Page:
WASHINGTON — The U.S. Space Force may seek to deepen partnerships with private companies by establishing a fleet of commercial spacecraft that could be on standby for military use, much like the Civil Reserve Air Fleet.
Through the CRAF, the Department of Defense contracts with commercial airlines to provide additional airlift capacity in emergencies. The reserve fleet has been activated just three times in its 70 year history, most recently in the summer of 2021 to aid in the U.S. military’s evacuation mission in Afghanistan.
The Commercial Augmentation Space Reserve could function in a similar manner, Col. Joseph Roth, director of Space Systems Command’s Innovation and Prototyping Directorate, said Oct. 19. The service plans to meet with companies and congressional stakeholders in Washington in January to gather feedback, he said.
“We definitely need the best and brightest minds working for that,” Roth said at the Armed Forces Communications & Electronics Association’s Space Industry Days event in Los Angeles. “That concept could be very powerful for us to use today.”
While the Pentagon has some unique needs, commercial space companies already provide many capabilities the department relies on, including satellite communications, space domain awareness and intelligence, surveillance and reconnaissance.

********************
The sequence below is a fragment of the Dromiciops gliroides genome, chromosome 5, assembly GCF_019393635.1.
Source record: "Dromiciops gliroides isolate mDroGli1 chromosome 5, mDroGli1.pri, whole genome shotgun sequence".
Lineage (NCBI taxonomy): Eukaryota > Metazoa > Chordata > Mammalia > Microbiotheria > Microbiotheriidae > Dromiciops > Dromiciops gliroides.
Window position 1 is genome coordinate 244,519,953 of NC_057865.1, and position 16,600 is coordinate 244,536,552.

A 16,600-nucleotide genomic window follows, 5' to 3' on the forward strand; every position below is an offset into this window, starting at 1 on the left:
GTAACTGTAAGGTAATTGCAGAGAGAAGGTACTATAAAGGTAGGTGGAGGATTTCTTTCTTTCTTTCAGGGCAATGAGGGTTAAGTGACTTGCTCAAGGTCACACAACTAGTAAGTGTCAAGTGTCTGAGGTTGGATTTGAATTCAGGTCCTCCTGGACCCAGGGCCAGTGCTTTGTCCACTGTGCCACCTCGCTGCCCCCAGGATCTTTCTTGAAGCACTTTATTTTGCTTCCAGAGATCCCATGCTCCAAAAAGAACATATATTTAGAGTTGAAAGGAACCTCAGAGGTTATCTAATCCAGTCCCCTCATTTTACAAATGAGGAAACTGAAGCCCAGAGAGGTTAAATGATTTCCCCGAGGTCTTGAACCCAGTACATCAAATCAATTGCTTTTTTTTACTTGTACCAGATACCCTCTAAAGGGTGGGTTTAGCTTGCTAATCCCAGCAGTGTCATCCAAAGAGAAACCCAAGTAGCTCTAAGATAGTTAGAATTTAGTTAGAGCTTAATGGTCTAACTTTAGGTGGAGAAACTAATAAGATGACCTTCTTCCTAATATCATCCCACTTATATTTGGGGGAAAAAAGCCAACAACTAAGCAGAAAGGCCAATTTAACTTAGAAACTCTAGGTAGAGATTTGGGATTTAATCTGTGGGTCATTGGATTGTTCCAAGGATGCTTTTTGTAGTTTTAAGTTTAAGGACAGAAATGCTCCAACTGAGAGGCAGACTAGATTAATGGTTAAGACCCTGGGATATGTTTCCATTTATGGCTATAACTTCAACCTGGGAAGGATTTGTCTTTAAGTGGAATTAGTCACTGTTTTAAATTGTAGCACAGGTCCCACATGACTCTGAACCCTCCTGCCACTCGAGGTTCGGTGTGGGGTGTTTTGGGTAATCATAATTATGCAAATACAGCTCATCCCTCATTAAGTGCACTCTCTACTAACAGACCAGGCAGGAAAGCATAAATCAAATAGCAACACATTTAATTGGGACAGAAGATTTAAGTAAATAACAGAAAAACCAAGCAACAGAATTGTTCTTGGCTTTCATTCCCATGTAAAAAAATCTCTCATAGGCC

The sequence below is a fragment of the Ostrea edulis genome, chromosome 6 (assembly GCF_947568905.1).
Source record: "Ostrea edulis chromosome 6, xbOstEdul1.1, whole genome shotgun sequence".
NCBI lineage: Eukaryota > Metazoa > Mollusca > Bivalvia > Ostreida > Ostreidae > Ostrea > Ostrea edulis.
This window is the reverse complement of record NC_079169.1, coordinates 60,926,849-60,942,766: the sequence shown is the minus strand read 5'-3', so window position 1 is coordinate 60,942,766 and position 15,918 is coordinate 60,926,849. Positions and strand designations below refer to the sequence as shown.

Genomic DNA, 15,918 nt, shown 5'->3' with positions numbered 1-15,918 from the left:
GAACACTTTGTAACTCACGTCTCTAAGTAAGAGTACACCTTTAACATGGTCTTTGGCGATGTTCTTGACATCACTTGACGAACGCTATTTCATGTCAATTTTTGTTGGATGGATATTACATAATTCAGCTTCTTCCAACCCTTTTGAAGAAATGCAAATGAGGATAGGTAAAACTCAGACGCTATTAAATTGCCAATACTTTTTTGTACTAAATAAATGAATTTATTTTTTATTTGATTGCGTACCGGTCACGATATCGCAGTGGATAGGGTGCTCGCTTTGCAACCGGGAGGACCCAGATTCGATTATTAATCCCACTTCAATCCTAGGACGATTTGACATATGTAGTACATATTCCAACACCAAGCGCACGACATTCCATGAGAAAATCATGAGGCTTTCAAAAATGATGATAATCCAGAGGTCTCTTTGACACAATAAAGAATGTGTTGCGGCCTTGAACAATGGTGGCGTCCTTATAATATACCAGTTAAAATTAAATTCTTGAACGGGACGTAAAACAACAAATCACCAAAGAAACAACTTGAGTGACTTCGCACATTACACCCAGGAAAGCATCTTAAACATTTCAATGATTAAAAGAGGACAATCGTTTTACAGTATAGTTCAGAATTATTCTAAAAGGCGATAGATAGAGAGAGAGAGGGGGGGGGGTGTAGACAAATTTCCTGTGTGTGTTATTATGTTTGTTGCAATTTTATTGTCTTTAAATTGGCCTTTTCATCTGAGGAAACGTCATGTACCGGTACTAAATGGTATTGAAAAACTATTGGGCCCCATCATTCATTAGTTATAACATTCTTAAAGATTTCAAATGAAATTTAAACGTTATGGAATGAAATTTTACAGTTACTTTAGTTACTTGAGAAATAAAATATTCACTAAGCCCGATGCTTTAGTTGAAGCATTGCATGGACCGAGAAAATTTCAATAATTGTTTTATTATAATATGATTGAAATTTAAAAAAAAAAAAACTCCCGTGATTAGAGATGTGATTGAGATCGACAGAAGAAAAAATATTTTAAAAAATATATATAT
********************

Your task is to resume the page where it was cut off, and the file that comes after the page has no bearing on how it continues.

Brig. Gen. Dennis Bythewood, deputy commander of U.S. Space Command’s Joint Task Force-Space Defense, said the key is creating a construct for DoD to makes use of those services.
“I don’t know if there is a mission thread, maybe other than missile warning, where there aren’t commercial in-roads where they’re selling either the same or a similar service to what we buy with the military,” he said during the same event. “We’re interested in how we exploit it.”
As the Space Force fleshes out its plans for CASR, Bythewood said questions remain about how to manage liability and ensure commercially owned capabilities are protected from enemy attack.
“It won’t be benign when we need them at our worst,” he said. “I do think there’s a lot of work there.”
Col. Todd Benson, director of requirements for the Space Force, noted that as the service looks to draw from multiple commercial sources for some of these capabilities, integrating them with its broader portfolio of satellites and ground control systems will be vital.
“When these solutions come forward to surge, they have to be able to be integrated directly into what the joint force is doing at the time,” he said during the event.
U.S. SPACECOM is working to address the integration piece. Commander Gen. James Dickinson released a strategy in April aimed at working more closely with commercial companies and making it easier for the military to take advantage of their capabilities.
Courtney Albon is C4ISRNET’s space and emerging technology reporter. She has covered the U.S. military since 2012, with a focus on the Air Force and Space Force. She has reported on some of the Defense Department’s most significant acquisition, budget and policy challenges.